The other day, I received a random text from my ex-husband. We have an amicable relationship but we don’t speak very often and, since we have now been officially divorced for four and a half years and separated for more than six years, we don’t really have much to say. As a result, I don’t think about him that much anymore, which didn’t really occur to me until I received that text, for some reason.

See, there was a time in my life when he occupied every single brain wave and thought. The trauma of our marriage and divorce weighed on me and it seemed I couldn’t get through a conversation without bringing him up in some way. I dealt with terrible flashbacks and panic attacks for years after we split up (let’s just say he’s a good person now but he wasn’t always) and I wondered how long I would be a prisoner of something that had already ended. Then, I got that text and I realized, all of a sudden, that all of those things almost feel like they happened to someone else. It’s like I know that they happened to me, but they aren’t me. At least, not anymore. They feel distant and removed, almost like childhood memories.

Although I recognize that that’s kind of a weird and dark lead-in to this post, that text message and subsequent realization then made me think about running. I started to reflect on why I’ve felt so different while training for the Prague Marathon than I have felt in recent years. Why have I been more positive and successful this time? Why has it felt easier? Granted, I’m not that far along in training, but it feels different this time.

I think the answer is because my running past is starting to feel like it happened to someone else. And that’s a good thing.

As you know if you’ve been reading here for any length of time, I’ve run 50 marathons. I ran 22 marathons over the span of 365 days, and ran in 16 states in one year. I used to regularly run 50 or 60 miles a week, and running felt easy. It felt fun. It was my life and, quite often, the best part of my day. When I finally had to have back surgery to deal with my chronic back problems, the comeback was slow and painful. I couldn’t run as much as I used to, and training was more challenging. I agonized over the idea of quitting marathons, wondering who I would be if I didn’t run them anymore and what I would write about. I wondered how I would define myself and who would care about what I had to say if I wasn’t talking about marathons. I struggled with the loss of my identity.

Eventually marathons became miserable, and ultimately, I made the decision not to run them anymore and to stick with half marathons. I didn’t run a single marathon in 2016 for the first time since 2010, when I ran my first marathon. I did do plenty of half marathons, though, which were much easier on my body and allowed me to totally remove the pressure I put on myself about running. Even though I didn’t exactly hit any of them out of the park like I had hoped, I spent a year just running for fun and getting back to making the sport fun again.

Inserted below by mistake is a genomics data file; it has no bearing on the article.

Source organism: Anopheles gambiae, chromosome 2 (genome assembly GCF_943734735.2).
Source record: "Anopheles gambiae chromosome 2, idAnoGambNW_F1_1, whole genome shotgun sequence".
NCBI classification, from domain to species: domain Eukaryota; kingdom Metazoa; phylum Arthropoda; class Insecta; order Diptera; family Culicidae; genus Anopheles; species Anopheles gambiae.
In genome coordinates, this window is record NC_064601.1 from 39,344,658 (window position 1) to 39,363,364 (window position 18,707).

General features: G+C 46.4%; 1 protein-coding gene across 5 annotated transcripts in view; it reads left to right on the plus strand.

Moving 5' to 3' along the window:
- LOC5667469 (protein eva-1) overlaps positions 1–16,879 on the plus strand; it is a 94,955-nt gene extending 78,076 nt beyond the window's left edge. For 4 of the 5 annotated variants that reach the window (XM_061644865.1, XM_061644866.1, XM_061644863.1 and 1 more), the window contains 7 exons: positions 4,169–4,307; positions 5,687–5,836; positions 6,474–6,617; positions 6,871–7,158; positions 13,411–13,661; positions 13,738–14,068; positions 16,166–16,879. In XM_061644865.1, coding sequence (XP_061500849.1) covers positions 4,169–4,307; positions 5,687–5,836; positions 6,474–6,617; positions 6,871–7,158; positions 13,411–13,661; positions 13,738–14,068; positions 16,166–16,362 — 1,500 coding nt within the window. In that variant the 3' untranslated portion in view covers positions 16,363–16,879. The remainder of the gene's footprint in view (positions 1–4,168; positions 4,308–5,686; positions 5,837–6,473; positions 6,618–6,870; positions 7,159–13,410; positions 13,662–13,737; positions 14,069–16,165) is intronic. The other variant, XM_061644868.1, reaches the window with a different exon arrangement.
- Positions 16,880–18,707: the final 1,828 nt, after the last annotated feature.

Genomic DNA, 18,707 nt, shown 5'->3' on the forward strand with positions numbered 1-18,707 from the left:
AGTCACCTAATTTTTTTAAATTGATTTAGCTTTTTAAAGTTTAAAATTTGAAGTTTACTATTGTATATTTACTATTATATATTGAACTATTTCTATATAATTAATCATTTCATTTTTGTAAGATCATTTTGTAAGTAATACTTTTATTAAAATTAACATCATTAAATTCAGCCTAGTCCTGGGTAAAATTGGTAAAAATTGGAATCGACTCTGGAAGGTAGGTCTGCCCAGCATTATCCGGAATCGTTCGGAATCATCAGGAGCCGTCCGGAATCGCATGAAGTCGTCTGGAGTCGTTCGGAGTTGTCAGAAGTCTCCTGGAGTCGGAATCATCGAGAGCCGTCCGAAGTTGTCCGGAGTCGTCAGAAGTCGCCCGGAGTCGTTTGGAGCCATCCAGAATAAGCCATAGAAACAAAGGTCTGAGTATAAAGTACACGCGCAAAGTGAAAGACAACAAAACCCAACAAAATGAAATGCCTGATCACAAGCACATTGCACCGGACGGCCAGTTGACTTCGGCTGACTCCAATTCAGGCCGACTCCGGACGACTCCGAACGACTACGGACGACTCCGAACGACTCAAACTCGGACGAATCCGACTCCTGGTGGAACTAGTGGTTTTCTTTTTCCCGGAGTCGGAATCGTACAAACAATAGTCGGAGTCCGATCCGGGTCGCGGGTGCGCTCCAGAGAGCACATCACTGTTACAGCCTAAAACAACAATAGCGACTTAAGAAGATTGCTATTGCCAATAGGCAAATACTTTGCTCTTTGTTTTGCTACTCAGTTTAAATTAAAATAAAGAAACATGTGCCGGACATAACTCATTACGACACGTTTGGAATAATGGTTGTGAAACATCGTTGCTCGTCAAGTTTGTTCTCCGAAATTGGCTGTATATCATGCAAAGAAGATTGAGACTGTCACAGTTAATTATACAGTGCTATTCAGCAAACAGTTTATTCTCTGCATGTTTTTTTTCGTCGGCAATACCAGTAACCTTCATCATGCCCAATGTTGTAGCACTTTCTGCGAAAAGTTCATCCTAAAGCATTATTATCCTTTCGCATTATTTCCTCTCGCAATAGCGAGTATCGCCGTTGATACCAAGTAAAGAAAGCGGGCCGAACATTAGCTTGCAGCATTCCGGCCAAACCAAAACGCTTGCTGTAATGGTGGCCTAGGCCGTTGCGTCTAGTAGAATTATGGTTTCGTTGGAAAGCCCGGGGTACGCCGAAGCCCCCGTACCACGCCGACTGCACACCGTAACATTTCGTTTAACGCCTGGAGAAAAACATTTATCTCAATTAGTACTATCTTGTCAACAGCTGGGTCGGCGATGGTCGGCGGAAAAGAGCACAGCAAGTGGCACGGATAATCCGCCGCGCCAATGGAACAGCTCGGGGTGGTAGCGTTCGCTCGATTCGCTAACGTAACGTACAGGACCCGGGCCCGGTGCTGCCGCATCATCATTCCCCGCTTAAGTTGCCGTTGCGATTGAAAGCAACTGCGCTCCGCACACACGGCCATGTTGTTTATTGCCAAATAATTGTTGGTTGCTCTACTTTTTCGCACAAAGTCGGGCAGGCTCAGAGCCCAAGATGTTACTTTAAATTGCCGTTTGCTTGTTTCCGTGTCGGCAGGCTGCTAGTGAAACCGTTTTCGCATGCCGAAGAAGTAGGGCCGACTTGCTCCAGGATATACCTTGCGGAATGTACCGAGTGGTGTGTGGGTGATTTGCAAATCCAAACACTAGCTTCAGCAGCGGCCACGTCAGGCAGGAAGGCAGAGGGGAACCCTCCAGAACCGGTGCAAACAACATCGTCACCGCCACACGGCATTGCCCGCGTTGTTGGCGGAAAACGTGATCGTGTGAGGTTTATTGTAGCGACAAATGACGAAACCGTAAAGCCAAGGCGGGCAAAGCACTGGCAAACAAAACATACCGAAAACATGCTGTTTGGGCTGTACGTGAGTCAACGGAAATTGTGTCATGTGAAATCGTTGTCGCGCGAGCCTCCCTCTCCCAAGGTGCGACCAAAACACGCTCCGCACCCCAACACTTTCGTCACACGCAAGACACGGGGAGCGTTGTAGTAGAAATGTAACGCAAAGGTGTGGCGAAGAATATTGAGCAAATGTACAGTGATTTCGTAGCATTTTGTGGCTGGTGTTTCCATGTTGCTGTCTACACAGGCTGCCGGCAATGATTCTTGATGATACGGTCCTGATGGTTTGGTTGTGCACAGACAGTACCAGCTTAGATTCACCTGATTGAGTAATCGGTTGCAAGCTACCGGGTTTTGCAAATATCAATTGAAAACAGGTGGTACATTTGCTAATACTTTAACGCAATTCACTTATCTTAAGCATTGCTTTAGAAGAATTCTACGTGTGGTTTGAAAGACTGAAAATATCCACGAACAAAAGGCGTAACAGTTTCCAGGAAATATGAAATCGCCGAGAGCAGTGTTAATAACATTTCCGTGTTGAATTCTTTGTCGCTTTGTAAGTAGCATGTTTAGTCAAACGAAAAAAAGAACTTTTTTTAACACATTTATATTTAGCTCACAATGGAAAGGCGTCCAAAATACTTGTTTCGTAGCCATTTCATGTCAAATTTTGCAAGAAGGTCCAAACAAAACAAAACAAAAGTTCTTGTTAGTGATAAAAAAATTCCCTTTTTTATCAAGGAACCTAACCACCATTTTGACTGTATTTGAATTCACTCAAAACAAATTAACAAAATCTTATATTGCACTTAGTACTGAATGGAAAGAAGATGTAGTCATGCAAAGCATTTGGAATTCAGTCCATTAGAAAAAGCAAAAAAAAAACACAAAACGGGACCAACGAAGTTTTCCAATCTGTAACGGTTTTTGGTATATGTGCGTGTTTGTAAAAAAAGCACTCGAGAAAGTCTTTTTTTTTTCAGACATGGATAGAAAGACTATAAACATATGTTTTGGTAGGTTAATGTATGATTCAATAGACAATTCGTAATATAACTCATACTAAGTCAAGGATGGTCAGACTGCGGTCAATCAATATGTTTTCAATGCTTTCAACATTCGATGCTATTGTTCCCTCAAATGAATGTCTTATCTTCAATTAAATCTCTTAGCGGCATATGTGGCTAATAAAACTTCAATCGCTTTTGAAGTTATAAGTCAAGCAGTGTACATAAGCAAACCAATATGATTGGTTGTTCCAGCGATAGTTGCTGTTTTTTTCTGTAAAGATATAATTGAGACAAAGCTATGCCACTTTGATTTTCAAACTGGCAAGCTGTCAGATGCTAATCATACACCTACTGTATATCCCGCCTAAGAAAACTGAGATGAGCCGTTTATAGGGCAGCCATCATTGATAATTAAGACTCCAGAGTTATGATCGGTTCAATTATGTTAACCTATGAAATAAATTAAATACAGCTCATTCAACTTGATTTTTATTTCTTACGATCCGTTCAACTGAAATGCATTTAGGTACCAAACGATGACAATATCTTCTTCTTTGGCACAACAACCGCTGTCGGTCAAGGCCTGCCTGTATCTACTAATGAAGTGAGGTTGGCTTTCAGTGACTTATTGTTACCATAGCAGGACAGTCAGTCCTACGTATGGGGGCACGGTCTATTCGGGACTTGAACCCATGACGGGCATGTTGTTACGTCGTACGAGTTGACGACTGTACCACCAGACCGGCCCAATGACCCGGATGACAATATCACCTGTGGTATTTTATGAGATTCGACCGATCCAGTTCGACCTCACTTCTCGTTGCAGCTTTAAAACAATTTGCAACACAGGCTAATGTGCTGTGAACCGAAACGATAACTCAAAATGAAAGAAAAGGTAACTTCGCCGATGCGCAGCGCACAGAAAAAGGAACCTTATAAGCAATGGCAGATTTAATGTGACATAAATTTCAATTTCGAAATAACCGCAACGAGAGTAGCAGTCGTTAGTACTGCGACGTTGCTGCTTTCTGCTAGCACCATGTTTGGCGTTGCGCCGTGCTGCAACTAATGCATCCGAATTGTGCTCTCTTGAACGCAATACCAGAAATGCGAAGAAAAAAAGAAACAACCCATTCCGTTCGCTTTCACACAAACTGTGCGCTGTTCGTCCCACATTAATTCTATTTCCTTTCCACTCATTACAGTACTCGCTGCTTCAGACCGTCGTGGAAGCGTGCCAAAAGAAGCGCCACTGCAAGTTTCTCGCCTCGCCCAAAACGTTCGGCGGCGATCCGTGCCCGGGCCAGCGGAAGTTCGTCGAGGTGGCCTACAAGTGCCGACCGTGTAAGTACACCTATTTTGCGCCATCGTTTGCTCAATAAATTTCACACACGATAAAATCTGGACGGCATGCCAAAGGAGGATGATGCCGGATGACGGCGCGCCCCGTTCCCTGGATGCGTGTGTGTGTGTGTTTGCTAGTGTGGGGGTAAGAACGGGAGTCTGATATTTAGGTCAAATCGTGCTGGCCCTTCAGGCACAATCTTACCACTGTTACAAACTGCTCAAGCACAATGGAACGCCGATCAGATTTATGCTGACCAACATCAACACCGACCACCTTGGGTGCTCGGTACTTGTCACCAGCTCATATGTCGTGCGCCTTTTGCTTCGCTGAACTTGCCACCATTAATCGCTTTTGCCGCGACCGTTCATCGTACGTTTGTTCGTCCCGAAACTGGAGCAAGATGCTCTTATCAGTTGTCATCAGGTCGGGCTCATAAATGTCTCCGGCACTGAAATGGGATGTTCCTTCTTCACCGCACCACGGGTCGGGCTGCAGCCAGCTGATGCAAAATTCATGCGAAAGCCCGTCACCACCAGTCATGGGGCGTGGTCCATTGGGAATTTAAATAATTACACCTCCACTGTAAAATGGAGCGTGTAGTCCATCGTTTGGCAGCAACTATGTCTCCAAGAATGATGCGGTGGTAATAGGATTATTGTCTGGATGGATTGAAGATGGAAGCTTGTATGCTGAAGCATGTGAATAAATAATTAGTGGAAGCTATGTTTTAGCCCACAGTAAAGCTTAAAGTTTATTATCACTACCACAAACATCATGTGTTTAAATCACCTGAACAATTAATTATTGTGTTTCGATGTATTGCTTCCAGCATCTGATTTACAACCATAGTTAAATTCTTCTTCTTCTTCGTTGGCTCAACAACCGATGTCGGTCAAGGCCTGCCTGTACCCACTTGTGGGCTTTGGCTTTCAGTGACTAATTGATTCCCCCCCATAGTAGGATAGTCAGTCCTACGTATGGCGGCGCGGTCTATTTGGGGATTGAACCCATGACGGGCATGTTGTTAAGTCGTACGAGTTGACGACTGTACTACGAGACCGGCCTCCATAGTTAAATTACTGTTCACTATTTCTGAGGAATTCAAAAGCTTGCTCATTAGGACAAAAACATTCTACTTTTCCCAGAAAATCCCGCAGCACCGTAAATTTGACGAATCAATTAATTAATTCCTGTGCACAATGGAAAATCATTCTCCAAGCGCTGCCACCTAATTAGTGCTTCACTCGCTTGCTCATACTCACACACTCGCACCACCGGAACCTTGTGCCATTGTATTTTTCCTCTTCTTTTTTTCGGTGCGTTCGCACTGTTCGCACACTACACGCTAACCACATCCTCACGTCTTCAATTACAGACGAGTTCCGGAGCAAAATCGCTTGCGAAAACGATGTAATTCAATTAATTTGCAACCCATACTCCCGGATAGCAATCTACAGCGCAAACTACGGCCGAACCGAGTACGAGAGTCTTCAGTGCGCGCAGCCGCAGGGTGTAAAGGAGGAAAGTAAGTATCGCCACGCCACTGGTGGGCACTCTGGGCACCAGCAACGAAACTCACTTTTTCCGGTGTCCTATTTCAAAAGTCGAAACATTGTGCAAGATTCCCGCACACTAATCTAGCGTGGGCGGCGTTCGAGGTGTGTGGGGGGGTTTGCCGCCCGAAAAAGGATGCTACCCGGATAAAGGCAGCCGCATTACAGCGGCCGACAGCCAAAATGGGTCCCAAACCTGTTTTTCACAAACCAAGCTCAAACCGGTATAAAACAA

Since I’ve started training for the Prague Marathon, I’ve noticed a huge shift in the way I’m thinking about running. First of all, I’m approaching it with excitement. I haven’t run a marathon in what feels like forever – it will be 18 months between my 50th marathon and Prague, assuming I make it to the finish line – so there’s been a restoration of that sense of wonder that comes with training for your first marathon. You start each week excited to see what you can do and looking forward to your next run! Each milestone is celebrated and every long run feels like an accomplishment. Nothing is taken for granted.

Second, I’m not nervous. There’s something a little unique about this situation, which is that I do actually know my body is capable of running a marathon. I mean, I’ve run 50 of them, right? I voluntarily made the choice to stop because I was dealing with a lot of pain. If I experience that again this training cycle, I can make that choice again. I have nothing to prove to myself here. Knowing that I have done it before and can do it again if I work hard and am having fun makes it less stressful. Knowing that I don’t have to if I don’t want to is a calming feeling.

Third, I have really very little recollection of how my body used to feel back in 2012-2013 when I was running so many races. That is hugely helpful because, just like my divorce, it now feels so long ago that it feels like it happened to someone else. I’m not spending all my time comparing my training now to my training then. Sure, I can look at my times and read back through old blog posts if I want, but that doesn’t serve me. That person is not who I am today. Being able to let go of my running past is helping me to move forward with my running future. At the same time, knowing those abilities are buried deep inside me somewhere is super helpful.

1169022941-26546-time-doesnt-heal-any-wounds-its-what-you-do-with-time-that-3I don’t know where this training cycle will take me. While I certainly hope it takes me across the finish line in Prague, I’m ok if it doesn’t. I’m finally learning to be content with the runner (and person) that I am today – regardless of where the road ahead may lead or how fast I travel it.

LEAVE A COMMENT: Have you ever found yourself stuck on a past part of your life? How did you move forward?


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